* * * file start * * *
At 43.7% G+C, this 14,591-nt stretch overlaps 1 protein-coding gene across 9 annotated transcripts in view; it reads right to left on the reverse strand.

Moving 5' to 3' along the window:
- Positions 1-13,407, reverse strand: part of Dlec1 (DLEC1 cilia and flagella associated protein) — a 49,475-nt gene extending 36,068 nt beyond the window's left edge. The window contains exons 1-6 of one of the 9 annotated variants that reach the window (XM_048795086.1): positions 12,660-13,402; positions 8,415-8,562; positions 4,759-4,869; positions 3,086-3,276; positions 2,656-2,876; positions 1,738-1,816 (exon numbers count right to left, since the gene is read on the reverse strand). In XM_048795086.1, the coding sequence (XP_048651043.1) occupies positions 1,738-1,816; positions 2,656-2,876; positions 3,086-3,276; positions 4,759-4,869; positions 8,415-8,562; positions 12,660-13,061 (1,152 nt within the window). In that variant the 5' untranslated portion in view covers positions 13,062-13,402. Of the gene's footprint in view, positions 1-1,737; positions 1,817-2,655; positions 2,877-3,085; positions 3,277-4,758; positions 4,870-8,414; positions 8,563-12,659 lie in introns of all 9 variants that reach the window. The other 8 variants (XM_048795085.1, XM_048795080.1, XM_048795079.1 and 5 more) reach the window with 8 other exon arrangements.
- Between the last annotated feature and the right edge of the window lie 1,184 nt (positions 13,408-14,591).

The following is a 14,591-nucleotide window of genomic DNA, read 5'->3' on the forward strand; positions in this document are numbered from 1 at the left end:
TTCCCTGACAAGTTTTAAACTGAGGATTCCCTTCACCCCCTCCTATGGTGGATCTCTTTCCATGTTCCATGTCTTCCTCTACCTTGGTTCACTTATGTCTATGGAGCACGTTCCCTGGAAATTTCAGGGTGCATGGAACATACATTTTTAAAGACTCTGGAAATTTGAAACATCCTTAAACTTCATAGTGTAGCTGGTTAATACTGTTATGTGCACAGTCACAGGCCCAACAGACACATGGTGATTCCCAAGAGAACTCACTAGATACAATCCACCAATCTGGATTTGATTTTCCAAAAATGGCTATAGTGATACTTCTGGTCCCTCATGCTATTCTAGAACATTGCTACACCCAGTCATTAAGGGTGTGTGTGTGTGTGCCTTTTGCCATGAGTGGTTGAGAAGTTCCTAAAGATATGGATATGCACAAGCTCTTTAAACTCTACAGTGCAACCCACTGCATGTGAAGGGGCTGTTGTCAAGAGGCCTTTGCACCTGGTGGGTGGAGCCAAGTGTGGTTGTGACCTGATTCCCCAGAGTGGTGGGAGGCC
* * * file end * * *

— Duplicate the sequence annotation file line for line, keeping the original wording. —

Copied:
At 43.7% G+C, this 14,591-nt stretch overlaps 1 protein-coding gene across 9 annotated transcripts in view; it reads right to left on the reverse strand.

Moving 5' to 3' along the window:
- Positions 1-13,407, reverse strand: part of Dlec1 (DLEC1 cilia and flagella associated protein) — a 49,475-nt gene extending 36,068 nt beyond the window's left edge. The window contains exons 1-6 of one of the 9 annotated variants that reach the window (XM_048795086.1): positions 12,660-13,402; positions 8,415-8,562; positions 4,759-4,869; positions 3,086-3,276; positions 2,656-2,876; positions 1,738-1,816 (exon numbers count right to left, since the gene is read on the reverse strand). In XM_048795086.1, the coding sequence (XP_048651043.1) occupies positions 1,738-1,816; positions 2,656-2,876; positions 3,086-3,276; positions 4,759-4,869; positions 8,415-8,562; positions 12,660-13,061 (1,152 nt within the window). In that variant the 5' untranslated portion in view covers positions 13,062-13,402. Of the gene's footprint in view, positions 1-1,737; positions 1,817-2,655; positions 2,877-3,085; positions 3,277-4,758; positions 4,870-8,414; positions 8,563-12,659 lie in introns of all 9 variants that reach the window. The other 8 variants (XM_048795085.1, XM_048795080.1, XM_048795079.1 and 5 more) reach the window with 8 other exon arrangements.
- Between the last annotated feature and the right edge of the window lie 1,184 nt (positions 13,408-14,591).

The following is a 14,591-nucleotide window of genomic DNA, read 5'->3' on the forward strand; positions in this document are numbered from 1 at the left end:
TTCCCTGACAAGTTTTAAACTGAGGATTCCCTTCACCCCCTCCTATGGTGGATCTCTTTCCATGTTCCATGTCTTCCTCTACCTTGGTTCACTTATGTCTATGGAGCACGTTCCCTGGAAATTTCAGGGTGCATGGAACATACATTTTTAAAGACTCTGGAAATTTGAAACATCCTTAAACTTCATAGTGTAGCTGGTTAATACTGTTATGTGCACAGTCACAGGCCCAACAGACACATGGTGATTCCCAAGAGAACTCACTAGATACAATCCACCAATCTGGATTTGATTTTCCAAAAATGGCTATAGTGATACTTCTGGTCCCTCATGCTATTCTAGAACATTGCTACACCCAGTCATTAAGGGTGTGTGTGTGTGTGCCTTTTGCCATGAGTGGTTGAGAAGTTCCTAAAGATATGGATATGCACAAGCTCTTTAAACTCTACAGTGCAACCCACTGCATGTGAAGGGGCTGTTGTCAAGAGGCCTTTGCACCTGGTGGGTGGAGCCAAGTGTGGTTGTGACCTGATTCCCCAGAGTGGTGGGAGGCC